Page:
When we think of data collection, often the first things that come to our minds are the NSA or surveys. The reason that data is used in these examples, however, is the same reason that businesses record data, and that is to extract information in order to achieve a greater goal.
Information and data are two different things, although they are often used interchangeably. When raw data is collected it does not provide us with meaning until we can understand the context. From the collection of raw data, we can combine historical and current data to extrapolate trends and other implications that can be predictive of the future. For a business, a sustainable competitive advantage can come from the ability to collect and react to this information accordingly.
Traditional Data Collection
In industries where workers complete tasks and fill out forms in the field, traditional data collection methods generally consist of a clipboard, pen, and paper. Data in this format is collected manually on a form and then brought to an office where it is then entered into a computer in order to provide the data with context and meaning. Sometimes, rather than human data entry into a computer system, companies may use optical character recognition software to scan the document and then integrate it into an information system automatically.
Paper data collection is better than none at all but it does lend itself to some problems, such as lost collection forms, difficulties in making changes to paper forms, the static nature of the data collected, and the multiple times that the data must change hands before it becomes meaningful within a computer program or database.
What is Mobile Data Collection?
The route that many industries are taking is using mobile technology as the means for field workers to collect data. For example, workers use their smartphones or tablets in conjunction with applications that exist as electronic versions of the paper forms to record work completed from the field. This can provide much better quality of data collected, as mobile devices capture dynamic forms of data, such as photos and GPS location. Once the data has been captured into the electronic format, it can be immediately stored in a database or server, or can even be emailed to relevant people from the field.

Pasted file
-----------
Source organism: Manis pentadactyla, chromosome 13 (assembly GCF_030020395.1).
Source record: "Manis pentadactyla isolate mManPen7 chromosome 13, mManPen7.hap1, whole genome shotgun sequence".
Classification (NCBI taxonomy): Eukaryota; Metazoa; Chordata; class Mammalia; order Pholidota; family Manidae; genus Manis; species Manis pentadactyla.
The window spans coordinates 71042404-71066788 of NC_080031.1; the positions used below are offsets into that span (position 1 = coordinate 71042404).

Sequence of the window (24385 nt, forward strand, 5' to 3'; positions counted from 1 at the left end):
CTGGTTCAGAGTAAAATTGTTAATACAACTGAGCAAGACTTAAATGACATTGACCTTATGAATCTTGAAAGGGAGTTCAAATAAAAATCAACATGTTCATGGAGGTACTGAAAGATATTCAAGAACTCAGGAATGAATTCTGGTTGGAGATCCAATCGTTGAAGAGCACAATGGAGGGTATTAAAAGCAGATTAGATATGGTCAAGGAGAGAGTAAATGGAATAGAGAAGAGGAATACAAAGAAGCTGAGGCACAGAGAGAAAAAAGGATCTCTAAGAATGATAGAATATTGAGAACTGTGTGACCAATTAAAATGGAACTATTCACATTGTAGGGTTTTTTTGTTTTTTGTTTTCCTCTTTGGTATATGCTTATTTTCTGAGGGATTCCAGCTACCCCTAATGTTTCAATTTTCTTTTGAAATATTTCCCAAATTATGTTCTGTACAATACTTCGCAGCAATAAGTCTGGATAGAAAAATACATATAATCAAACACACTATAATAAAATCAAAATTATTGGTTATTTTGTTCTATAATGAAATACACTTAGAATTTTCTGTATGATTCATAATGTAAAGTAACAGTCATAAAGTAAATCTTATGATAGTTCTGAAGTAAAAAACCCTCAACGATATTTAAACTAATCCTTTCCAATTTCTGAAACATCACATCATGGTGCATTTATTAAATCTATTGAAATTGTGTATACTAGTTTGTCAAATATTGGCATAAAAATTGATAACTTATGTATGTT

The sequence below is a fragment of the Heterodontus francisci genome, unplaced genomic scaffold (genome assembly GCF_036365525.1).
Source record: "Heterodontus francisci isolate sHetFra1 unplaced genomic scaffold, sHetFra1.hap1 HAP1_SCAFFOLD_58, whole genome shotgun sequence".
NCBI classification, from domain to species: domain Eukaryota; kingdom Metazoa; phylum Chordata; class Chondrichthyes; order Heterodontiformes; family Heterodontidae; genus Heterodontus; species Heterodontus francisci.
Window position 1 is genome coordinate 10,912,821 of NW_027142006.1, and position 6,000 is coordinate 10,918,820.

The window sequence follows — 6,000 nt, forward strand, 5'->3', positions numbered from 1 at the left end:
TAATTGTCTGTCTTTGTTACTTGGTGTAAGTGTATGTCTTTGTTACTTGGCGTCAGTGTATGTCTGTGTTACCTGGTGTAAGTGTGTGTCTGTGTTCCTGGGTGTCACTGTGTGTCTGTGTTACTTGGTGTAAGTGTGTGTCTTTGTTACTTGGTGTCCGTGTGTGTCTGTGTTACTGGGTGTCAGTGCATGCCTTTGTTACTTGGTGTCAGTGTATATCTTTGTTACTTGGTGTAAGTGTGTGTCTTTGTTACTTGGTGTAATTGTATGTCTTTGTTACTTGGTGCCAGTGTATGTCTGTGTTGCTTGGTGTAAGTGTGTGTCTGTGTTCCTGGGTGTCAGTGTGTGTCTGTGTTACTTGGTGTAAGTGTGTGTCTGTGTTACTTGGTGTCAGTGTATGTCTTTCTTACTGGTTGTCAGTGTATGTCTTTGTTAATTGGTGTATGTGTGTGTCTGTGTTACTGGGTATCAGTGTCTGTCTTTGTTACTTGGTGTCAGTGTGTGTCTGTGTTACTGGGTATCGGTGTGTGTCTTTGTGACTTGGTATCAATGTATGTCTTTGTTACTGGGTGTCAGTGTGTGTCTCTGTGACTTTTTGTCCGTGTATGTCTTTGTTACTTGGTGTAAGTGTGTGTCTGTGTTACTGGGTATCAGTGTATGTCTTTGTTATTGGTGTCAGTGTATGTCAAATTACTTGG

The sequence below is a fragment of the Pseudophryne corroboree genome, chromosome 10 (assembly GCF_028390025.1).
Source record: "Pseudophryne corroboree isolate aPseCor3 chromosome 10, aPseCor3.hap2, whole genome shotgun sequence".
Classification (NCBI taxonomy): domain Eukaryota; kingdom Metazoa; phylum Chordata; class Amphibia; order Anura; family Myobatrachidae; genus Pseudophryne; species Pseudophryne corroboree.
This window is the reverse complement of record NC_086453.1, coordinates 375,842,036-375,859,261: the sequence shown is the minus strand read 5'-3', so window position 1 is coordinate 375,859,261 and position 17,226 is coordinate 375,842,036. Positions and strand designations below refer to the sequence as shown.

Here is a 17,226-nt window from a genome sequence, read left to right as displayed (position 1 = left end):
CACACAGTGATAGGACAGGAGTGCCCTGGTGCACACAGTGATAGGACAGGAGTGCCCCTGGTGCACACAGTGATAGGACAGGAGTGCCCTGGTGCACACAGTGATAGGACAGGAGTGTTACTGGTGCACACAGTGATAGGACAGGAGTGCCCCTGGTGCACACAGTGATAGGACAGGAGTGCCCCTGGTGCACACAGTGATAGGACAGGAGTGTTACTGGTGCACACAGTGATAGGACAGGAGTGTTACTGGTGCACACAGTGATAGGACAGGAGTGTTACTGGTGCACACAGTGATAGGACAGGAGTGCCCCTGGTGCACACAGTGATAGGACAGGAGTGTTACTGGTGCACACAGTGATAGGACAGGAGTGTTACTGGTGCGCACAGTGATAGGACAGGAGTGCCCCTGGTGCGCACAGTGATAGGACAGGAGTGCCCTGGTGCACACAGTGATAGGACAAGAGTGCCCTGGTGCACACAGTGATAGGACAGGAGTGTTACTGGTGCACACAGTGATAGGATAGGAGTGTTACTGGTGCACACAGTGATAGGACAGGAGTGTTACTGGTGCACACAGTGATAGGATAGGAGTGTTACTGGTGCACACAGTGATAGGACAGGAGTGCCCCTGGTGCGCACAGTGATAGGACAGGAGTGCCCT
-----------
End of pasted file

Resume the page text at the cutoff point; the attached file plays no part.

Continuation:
Mobile field data collection eliminates the need for manual re-entry of the data into a system, as the data is being recorded directly to where it must be stored. Since no paper is involved, there is no instance of lost forms and results in a much greener solution. Mobile data collection eliminates two time-consuming and value-reducing steps in the data collection process. It removes the need for physical forms to be brought to the office, and it does not require another human to input the data into a computer.
By eliminating non-essential steps from the collection process to when the data is re-entered into a computer, mobile data collection can reduce the time and resources needed to complete the process, while improving the quality of the data collected, and making field teams more productive.
Is Mobile Data Collection Important for Business?
As mentioned previously, the conversion of data into information is where the value of raw data lies, and the quality of the data that is collected greatly impacts the caliber of the information that can be derived from it. Additionally, the means by which the data is collected, stored, and utilized impacts the decision-making power that the users of the information can harness.
Mobile data collection can reduce the time, resources, and cost of extracting necessary information from the field, while improving the quality of the information collected. Utilizing mobile data collection provides decision makers with better, more accurate information in order to make more informed decisions, without the guess-work.